The lands that democracy forgot: ignoring the rights of Norfolk, Christmas and Cocos islanders

The Commonwealth is smothering the distinctive cultures and societies of these communities.

Serious tensions exist between the populations of Australia's three settled overseas island territories – Norfolk Island, Cocos (Keeling) Islands and Christmas Island – and the federal government. These populations expect to be consulted seriously when changes to their system of government are considered, and failure to do this can be regarded as a denial of their democratic rights. This article traces some of the relevant history, and presents a view of the current tensions that is sympathetic to the islander position.

The Commonwealth recently closed down Norfolk Island's elected Legislative Assembly.
The Commonwealth recently closed down Norfolk Island's elected Legislative Assembly. 

While the three islands were all initially outposts of the British Empire, they were marked by very different influences: on Norfolk, the convict and then Pitcairner origins of the settlement; on Cocos, the copra plantations under the Clunies-Ross family governing as virtual lords of the manor; and on Christmas, the phosphate mining industry supplemented recently by the immigration detention centre.

Norfolk became a territory of the federal government in 1914 and, in 1979, after a royal commission, received the institutions of responsible government, with its own legislature, ministry and public service. Bolstered by income from tourism, it seemed fairly stable until that resource dwindled in recent years, provoking the governance crisis noted below.

Norfolk Island's former chief minister, Lisle Snell, who lost his job when the Commonwealth abolished Norfolk's parliament.
Norfolk Island's former chief minister, Lisle Snell, who lost his job when the Commonwealth abolished Norfolk's parliament. Photo: Jay Cronan

Cocos and Christmas were affected by the worldwide movement to decolonise after World War II. They had been loosely attached to the British Crown colony administration based in Singapore but, as Singapore approached independence in the 1950s, they were transferred by inter-government agreement to Australia. Under United Nations protocols, Cocos was registered as a non-self-governing territory, and the UN decolonisation committee visited in 1974 and in 1980. Supervised by that committee, the islanders voted, in what has been described as "the smallest act of self-determination ever conducted", to choose integration as their preferred form of association with Australia. For reasons that have been seriously challenged, Christmas Island escaped such international attention.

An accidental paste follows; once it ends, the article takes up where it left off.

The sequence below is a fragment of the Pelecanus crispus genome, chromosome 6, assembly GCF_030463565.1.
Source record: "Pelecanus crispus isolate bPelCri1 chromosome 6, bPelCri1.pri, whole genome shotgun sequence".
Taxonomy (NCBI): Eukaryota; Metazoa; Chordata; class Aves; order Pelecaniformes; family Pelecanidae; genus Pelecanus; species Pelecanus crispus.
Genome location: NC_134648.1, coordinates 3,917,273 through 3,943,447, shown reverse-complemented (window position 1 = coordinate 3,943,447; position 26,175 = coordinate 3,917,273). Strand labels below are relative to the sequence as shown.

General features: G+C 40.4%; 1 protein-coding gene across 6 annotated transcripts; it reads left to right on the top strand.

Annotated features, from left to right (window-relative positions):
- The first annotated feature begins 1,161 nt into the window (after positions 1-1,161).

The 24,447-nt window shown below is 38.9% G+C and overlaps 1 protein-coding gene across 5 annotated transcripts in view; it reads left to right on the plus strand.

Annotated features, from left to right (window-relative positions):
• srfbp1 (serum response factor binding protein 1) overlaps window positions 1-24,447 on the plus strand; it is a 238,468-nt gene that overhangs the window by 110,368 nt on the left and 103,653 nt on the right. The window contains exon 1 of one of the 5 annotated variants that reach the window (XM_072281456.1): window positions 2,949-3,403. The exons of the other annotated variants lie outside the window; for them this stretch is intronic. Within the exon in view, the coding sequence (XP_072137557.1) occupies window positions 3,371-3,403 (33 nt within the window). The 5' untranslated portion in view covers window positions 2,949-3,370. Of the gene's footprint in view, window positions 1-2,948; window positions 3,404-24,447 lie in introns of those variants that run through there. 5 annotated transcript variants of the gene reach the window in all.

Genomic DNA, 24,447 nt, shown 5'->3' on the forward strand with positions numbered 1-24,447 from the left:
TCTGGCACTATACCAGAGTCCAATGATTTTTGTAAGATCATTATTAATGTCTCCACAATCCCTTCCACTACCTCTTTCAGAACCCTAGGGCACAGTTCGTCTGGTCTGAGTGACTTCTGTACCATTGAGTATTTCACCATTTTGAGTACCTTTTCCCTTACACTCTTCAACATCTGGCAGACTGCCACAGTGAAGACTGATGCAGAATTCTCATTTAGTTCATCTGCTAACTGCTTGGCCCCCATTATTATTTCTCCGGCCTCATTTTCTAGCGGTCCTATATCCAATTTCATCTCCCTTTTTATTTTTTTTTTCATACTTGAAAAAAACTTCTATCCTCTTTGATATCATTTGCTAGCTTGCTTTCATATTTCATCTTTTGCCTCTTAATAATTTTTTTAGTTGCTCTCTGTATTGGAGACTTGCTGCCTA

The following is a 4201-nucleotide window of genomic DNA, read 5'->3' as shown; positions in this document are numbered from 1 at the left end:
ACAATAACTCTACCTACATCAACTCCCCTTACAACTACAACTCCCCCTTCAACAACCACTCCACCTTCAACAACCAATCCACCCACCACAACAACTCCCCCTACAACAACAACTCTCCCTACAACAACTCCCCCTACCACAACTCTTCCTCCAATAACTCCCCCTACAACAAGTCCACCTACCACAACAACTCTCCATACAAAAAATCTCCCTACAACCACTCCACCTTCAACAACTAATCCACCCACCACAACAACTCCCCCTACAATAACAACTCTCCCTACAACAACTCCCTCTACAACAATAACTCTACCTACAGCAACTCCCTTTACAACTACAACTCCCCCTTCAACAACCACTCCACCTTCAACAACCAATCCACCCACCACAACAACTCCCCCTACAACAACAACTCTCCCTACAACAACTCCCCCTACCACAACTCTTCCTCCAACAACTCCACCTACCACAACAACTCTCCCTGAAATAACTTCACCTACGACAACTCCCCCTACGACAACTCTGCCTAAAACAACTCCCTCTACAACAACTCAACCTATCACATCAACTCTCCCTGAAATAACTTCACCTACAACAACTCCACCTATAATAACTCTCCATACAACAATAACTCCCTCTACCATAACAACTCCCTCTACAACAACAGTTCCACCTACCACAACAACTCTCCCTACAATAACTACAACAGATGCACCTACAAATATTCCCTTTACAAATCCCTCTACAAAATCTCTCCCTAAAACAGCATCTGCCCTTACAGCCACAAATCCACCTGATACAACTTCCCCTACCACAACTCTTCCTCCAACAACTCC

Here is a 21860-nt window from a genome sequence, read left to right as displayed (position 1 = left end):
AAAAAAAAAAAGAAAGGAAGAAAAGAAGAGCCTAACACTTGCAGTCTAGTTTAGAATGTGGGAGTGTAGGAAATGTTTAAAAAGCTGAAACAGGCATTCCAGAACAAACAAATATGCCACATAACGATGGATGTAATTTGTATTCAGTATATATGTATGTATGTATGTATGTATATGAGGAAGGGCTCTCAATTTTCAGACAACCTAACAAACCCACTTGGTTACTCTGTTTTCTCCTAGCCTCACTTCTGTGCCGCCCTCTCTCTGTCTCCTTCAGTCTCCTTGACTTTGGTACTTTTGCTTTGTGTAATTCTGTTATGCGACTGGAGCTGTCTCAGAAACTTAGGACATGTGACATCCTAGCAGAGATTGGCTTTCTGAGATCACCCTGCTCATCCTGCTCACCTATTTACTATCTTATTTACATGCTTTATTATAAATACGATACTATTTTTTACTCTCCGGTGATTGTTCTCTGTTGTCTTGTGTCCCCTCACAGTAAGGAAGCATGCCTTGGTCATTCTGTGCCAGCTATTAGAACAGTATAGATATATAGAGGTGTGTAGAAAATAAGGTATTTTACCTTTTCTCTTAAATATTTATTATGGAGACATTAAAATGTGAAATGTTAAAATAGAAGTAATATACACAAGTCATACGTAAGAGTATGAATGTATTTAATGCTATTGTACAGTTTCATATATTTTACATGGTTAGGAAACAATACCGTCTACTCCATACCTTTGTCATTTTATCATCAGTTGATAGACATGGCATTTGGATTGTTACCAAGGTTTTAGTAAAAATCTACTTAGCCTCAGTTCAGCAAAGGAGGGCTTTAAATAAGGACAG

Australia's federal Territories Law Reform Act 1992 subjected Cocos and Christmas to many Western Australian laws: thus, WA's local government laws now apply, and WA agencies supply many infrastructure services to these islands under contract to the Commonwealth. The people of the islands vote in federal elections, but – in an arrangement that confounds all reasonable notions of community of interest – they vote in the electorate of Lingiari, which is centred on Alice Springs.


Application of Australian territory status has led to the democratic impasse that now exists. These islands have small populations and are regarded by many politicians and bureaucrats who deal with them as mere pinpricks in the ocean, not worthy of any special governance treatment that might recognise that they are culturally distinct from mainstream Australia. It is, however, easy to show that they do have cultural distinctiveness, and their populations spend much effort in seeking a set of governance arrangements that recognise that fact. They, and their friends outside the islands, are very critical of the Commonwealth's failure to consult seriously in devising appropriate governance arrangements, and the situation that now prevails can be seen as a significant example of what political scientists call "democratic deficit".

The blend of English mariners (from the Bounty mutiny) and their Tahitian followers has provided Norfolk with an enduring legacy. They brought with them from Pitcairn a modest social system that valued mutual self-help, they developed their own language mixing English and Tahitian roots, and so on. No one would deny that the application of elements of Western law and order was needed, but it was unwelcome if it crowded out such local distinguishing features.

The main port at Christmas Island, Flying Fish Cove.
The main port at Christmas Island, Flying Fish Cove. 

The plantations on Cocos were worked by labourers imported from several east Asian countries, who made their homes there, brought their own religions, developed a social system and spoke a local language derived from the Malay trade language of the 19th century – English was only spoken in the homes of officials. South and east Asian labourers also worked the mines on Christmas; Buddhist, Muslim and Christian religions are represented there with their own places of worship and cultural festivals, and Cantonese and Mandarin are the main languages spoken.

There is a strong sense of a distinctive history conditioning life on all three territories and explaining their customs and values. The islanders do not identify closely with the existing Australian political system and, if they are to be a part of it, they want to be represented in ways that recognise their special identities.

Part of the Cocos (Keeling) Islands, a collection of tiny islands on two atolls in the Indian Ocean.
Part of the Cocos (Keeling) Islands, a collection of tiny islands on two atolls in the Indian Ocean. Photo: Getty Images